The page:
A New Book

I've just started "Having It and Eating It: a Novel" by Sabine Durrant. I'm still waffling on whether it's got me or not, but this passage from pages 19-20 surely did. (Italics hers.)
"I missed [my job] like hell.

"But I had the children. And really I couldn't complain. Oh I know there were days when I was subsumed by the task of it, by the things none of the manuals tell you: the mess and the noise and the chaos and the clobber and the palaver, and the squeezing of the person you used to be into this dull, one-tracked, loaded-down creature with opinions on the introduction of solids and an encyclopedic knowledge of diaper absorbency; the sense in those early years at any rate, of being swallowed whole. But things would change. The children would get bigger. They'd go to school. I'd read a grown up book again. .... There were moments even then 'trapped at home with the children,' when I would feel my soul soar with the freedom of it all. And it might just be hearing the theme tune to the two o'clock broadcast [of a favorite show] that would do it. Or it might be the sense, waiting at the station on platform 2 for a train to take me to the seaside or the swimming pool or a distant park, when everyone else was on platform 1, briefcases at their ankles, irritated fingers tapping watches, pinched impatient faces scanning the empty tracks behind, that I was going against the tide, that I was my own boss, the big cheese in a corporation of one -- and two halves. Or it may simply have been that I felt in touch with my own life, with the diurnal nothings of it, aware of every change in the weather, each kaleidoscope shift in the day's light. You may have no time to yourself when you have small children, but you also have all the time in the world."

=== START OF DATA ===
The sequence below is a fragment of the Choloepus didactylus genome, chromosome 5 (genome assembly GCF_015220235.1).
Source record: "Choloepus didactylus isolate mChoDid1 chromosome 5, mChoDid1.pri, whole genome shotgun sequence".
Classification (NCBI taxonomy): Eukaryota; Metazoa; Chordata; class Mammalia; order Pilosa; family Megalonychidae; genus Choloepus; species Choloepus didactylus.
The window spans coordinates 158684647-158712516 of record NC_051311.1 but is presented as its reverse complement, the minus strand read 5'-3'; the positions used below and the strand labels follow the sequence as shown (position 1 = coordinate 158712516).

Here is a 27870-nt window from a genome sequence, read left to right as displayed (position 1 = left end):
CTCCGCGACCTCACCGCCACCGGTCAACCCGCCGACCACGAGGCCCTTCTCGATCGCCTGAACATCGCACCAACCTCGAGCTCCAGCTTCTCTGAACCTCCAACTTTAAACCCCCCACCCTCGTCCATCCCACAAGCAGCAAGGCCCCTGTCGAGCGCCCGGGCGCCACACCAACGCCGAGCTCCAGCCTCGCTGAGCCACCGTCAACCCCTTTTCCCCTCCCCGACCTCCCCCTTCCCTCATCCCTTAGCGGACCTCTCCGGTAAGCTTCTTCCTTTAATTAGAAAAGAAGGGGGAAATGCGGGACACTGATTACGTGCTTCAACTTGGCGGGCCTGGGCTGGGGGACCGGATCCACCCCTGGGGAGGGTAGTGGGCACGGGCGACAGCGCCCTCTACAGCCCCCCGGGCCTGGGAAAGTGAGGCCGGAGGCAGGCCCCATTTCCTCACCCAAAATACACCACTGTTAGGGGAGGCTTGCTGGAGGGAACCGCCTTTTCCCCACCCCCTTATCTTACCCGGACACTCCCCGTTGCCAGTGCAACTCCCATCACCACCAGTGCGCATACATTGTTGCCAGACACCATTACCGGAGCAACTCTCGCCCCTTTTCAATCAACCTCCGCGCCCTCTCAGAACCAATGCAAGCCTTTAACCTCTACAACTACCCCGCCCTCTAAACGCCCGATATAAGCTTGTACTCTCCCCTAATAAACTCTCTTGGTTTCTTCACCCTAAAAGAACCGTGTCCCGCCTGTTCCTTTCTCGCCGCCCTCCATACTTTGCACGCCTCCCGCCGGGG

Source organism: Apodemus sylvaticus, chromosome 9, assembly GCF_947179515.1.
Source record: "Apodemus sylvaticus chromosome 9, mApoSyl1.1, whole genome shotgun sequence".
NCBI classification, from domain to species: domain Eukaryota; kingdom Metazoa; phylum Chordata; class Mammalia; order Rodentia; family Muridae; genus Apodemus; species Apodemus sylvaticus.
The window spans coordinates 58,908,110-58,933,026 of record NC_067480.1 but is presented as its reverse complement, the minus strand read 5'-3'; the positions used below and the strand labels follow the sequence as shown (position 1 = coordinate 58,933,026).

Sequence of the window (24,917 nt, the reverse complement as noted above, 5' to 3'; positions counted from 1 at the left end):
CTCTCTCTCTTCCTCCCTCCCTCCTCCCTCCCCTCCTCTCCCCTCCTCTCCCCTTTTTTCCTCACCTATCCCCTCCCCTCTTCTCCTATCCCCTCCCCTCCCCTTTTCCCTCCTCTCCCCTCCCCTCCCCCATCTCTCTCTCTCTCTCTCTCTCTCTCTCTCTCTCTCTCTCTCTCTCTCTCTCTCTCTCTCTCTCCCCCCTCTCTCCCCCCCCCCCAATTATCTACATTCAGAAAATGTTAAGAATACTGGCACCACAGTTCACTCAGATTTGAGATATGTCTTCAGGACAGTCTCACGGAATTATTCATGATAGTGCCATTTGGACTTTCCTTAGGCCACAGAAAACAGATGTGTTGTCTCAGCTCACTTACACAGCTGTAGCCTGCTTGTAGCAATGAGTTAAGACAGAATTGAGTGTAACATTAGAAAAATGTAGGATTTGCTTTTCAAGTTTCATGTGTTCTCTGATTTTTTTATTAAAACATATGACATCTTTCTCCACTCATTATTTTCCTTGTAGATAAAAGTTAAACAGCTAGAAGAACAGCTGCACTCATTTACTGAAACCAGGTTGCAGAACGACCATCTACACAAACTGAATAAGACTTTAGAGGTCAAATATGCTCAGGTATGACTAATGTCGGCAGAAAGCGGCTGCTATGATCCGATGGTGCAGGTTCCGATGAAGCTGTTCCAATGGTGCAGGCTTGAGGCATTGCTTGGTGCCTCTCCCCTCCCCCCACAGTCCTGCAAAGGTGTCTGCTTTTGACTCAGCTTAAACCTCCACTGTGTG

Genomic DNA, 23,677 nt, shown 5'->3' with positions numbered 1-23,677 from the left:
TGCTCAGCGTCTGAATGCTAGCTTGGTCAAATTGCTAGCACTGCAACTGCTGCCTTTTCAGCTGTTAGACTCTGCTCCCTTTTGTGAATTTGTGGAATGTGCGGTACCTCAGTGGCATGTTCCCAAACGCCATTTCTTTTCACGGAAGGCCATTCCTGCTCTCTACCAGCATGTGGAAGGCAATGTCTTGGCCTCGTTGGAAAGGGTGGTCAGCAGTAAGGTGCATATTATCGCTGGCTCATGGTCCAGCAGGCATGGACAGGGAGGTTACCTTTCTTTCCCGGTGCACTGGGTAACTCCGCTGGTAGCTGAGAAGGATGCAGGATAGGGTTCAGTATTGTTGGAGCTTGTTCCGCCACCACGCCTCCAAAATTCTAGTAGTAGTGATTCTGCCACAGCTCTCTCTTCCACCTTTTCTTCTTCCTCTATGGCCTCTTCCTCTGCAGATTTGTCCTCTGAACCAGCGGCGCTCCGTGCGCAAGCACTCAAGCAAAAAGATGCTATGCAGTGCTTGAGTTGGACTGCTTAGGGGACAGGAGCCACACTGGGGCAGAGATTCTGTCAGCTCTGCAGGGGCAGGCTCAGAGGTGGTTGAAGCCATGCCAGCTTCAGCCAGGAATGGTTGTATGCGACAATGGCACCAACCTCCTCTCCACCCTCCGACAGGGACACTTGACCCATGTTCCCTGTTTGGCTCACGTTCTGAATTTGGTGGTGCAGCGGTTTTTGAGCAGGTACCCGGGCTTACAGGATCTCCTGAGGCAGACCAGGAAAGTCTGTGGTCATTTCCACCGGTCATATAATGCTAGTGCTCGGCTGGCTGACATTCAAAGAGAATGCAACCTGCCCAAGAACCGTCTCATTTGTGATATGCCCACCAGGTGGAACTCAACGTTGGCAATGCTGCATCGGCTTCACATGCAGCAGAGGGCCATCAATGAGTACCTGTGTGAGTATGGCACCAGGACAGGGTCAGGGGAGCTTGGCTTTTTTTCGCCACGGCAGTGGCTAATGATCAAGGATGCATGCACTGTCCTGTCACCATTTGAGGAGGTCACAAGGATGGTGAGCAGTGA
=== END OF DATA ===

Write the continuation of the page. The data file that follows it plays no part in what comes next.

I rode my bicycle, the girls in the carriage behind me, to our Thursday morning playgroup this morning and absolutely felt my soul soar with the freedom of this life. The weather was beautiful, the girls were being kind to each other (at least on the way there), and it took me maybe even three times the time to get to the park as it would have in a car, every minute of which I felt how truly I am here in the world and free in my choices. It was lovely.

And now, after not nearly a long enough nap, Kay wakes, cranky, and the also-truth of my servanthood is reasserted. For now, it is enough to know these two truths exist together to prompt my gratitude.

ps. If anyone can tell me why I'm losing the comfy double-spacing of my first paragraph, reverting to this squashed claustrophobic single spacing for the remainder of my posts lately -- and how to avoid it -- you'll be my hero.

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